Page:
"Your mother might have had a minor stroke," said the nurse in response to my inquiry.
This was a week into my mum having first entered the hospital. A few days later, almost in passing, we were told: "Oh no it wasn't a stroke."
This was one of a number of episodes to unfold over a two month period earlier this year.
My mother fell over and hit her head. She had fallen over the week before, resulting in her going to hospital but they kept her in overnight, diagnosed a urine infection and discharged her the next day.
This time she was kept in, though only after protest. Our neighbour Val went up to the hospital with her and she said that a doctor wanted to push her out that night.
It was only Val's protestations that she was the neighbour and not the carer that led to this plan being abandoned.
Things would change over the ensuing weeks, as it became a struggle to try and get her out of the hospital.
She spent a week in the clinical decisions unit before being moved to the day ward. Finally, she went onto a ward for rehabilitation, and it was here that I was first told about the possible stroke.
Mum was to remain in this ward for the next three weeks before discharge to an intermediate rehabilitation centre (IRC) for two and a half weeks.
Visiting the ward over those three weeks, a variety of hospital life was on display. There were dementia patients, constantly on the move and looking for the bus to go home.
Another patient had a number of angry encounters with a relative who she believed wanted to put her in a home.
At one point there was an insight into the two ends of the spectrum.
On the one hand there was my mum, desperate to get out of the hospital and go home.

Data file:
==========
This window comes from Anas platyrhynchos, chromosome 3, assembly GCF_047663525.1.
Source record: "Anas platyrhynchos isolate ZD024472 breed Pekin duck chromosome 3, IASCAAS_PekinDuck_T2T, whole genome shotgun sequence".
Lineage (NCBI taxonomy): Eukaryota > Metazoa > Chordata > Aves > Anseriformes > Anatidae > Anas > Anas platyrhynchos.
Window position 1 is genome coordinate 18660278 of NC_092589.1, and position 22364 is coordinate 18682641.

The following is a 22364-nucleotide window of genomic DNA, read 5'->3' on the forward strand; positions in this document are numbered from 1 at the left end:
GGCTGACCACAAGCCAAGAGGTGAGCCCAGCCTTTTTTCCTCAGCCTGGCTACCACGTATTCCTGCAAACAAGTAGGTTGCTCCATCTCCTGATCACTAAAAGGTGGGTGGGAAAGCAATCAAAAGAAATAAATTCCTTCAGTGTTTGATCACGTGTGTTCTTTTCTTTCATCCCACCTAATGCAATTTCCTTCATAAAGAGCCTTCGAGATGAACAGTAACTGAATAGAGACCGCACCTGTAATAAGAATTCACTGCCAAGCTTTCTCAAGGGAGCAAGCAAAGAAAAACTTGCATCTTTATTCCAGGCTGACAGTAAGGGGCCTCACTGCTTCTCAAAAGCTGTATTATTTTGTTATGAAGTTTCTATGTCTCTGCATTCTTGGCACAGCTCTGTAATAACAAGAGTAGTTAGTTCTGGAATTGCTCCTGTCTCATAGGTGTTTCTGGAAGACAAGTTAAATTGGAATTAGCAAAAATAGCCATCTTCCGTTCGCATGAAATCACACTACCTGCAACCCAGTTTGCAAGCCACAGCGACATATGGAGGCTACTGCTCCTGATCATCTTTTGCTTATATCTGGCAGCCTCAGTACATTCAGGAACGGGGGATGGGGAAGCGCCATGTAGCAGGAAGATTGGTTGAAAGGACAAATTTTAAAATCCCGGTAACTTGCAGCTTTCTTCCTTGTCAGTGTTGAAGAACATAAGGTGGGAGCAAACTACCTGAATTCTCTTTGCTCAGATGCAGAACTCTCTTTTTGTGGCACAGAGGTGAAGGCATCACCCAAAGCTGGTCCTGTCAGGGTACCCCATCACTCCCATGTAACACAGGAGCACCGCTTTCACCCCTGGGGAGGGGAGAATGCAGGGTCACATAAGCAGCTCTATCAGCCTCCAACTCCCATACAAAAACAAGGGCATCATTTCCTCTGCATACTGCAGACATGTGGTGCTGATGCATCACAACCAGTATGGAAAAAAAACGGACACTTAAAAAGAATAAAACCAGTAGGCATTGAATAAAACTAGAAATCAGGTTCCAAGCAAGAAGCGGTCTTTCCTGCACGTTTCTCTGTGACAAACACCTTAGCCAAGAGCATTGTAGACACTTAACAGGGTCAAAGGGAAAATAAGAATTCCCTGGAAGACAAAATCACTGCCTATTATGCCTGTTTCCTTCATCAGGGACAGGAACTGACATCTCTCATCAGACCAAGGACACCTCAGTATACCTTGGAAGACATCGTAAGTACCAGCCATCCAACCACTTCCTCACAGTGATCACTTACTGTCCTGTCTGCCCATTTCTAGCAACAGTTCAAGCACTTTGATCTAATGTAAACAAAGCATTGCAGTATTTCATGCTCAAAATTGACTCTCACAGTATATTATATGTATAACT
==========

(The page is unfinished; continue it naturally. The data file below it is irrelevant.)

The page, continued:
She was picking up colds and feeling a lot worse than when she entered. At one time she was sure she had been given hallucinatory drugs.
In the bed next door was an elderly lady who had been in the hospital for a good while but did not want to leave. She had no family or support network and was really worried about what awaited on the outside.
Information as to the situation with my mother was not freely available and generally had to be drawn like teeth from the staff.
It was only when I presented an ultimatum to the effect that she was either going to the IRC or coming home - where she would have to be provided with care support - that anything seemed to happen.
Then a place was found at the IRC to try to get her back on her feet.
It is important to remember that once in hospital there is a right to six weeks of rehabilitation care.
We were told Mum could go to the IRC for up to six weeks or she could go home and receive care support there. Alternatively, there could be a mixture of the two types of support care.
The couple of weeks at the IRC proved fruitful. The staff were excellent and they provided the support required.
The only problem that arose was due to a lack of communication. The care company that provided support in the home had been talking to the IRC about her coming home.
As I forcibly pointed out, they should not be talking to the care company but to us. The care company had a commercial interest in getting Mum home, though of course they would dress it up in the language of compassion.
It was none of their business to be speaking to the IRC at all.
The moral of this story is the need to always have someone in your corner looking out for your interests. The plight of the lady with no-one in the rehabilitation ward of the hospital cannot be uncommon across the country.
Who was there to stand up for her?
The right to six weeks of rehab care is another thing that needs to be borne in mind.
The whole experience really brought home to me why so many elderly people are frightened to go into hospital - in case they don't come out.
The whole experience certainly changed my mother's view of the local hospital.
Previously a big fan, now she seeks to avoid returning to the place at all costs.
Read more from Paul Donovan at www.paulfdonovan.blogspot.com
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